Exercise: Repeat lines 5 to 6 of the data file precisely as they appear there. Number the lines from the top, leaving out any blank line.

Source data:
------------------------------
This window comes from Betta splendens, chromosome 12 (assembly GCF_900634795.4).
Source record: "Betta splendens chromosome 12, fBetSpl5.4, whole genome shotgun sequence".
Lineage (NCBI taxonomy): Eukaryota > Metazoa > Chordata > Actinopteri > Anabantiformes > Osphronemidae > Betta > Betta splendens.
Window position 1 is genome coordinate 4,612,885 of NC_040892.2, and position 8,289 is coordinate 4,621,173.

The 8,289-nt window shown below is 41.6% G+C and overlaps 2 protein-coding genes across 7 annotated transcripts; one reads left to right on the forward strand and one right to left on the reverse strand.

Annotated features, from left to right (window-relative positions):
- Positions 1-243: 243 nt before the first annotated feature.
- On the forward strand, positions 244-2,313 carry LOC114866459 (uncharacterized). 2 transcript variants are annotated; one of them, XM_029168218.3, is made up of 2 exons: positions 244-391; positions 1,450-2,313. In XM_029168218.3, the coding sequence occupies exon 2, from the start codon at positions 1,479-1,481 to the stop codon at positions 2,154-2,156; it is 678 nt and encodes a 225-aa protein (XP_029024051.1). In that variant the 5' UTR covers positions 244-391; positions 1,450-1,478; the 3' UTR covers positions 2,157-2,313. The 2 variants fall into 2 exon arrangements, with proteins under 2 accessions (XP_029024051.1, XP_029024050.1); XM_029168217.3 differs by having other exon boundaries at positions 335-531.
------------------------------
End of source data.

The 8,289-nt window shown below is 41.6% G+C and overlaps 2 protein-coding genes across 7 annotated transcripts; one reads left to right on the forward strand and one right to left on the reverse strand.

Annotated features, from left to right (window-relative positions):